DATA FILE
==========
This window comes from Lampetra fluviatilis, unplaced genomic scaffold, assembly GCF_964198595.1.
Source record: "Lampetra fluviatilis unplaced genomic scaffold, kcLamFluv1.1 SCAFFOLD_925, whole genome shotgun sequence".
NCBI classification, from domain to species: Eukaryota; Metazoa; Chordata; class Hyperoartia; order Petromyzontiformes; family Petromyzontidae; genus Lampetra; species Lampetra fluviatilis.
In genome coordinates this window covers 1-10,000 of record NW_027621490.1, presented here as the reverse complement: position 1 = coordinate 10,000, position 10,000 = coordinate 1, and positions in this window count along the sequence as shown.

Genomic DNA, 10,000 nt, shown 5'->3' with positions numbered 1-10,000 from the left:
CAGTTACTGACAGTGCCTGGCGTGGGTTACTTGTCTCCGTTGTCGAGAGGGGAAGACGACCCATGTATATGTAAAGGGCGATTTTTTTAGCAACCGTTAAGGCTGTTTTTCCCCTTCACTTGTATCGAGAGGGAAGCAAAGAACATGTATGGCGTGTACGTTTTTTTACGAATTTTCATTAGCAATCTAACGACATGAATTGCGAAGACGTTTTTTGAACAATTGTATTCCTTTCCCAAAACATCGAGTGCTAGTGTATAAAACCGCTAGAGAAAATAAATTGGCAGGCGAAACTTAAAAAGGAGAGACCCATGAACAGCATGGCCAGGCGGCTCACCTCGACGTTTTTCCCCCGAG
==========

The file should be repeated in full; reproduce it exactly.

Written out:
This window comes from Lampetra fluviatilis, unplaced genomic scaffold, assembly GCF_964198595.1.
Source record: "Lampetra fluviatilis unplaced genomic scaffold, kcLamFluv1.1 SCAFFOLD_925, whole genome shotgun sequence".
NCBI classification, from domain to species: Eukaryota; Metazoa; Chordata; class Hyperoartia; order Petromyzontiformes; family Petromyzontidae; genus Lampetra; species Lampetra fluviatilis.
In genome coordinates this window covers 1-10,000 of record NW_027621490.1, presented here as the reverse complement: position 1 = coordinate 10,000, position 10,000 = coordinate 1, and positions in this window count along the sequence as shown.

Genomic DNA, 10,000 nt, shown 5'->3' with positions numbered 1-10,000 from the left:
CAGTTACTGACAGTGCCTGGCGTGGGTTACTTGTCTCCGTTGTCGAGAGGGGAAGACGACCCATGTATATGTAAAGGGCGATTTTTTTAGCAACCGTTAAGGCTGTTTTTCCCCTTCACTTGTATCGAGAGGGAAGCAAAGAACATGTATGGCGTGTACGTTTTTTTACGAATTTTCATTAGCAATCTAACGACATGAATTGCGAAGACGTTTTTTGAACAATTGTATTCCTTTCCCAAAACATCGAGTGCTAGTGTATAAAACCGCTAGAGAAAATAAATTGGCAGGCGAAACTTAAAAAGGAGAGACCCATGAACAGCATGGCCAGGCGGCTCACCTCGACGTTTTTCCCCCGAG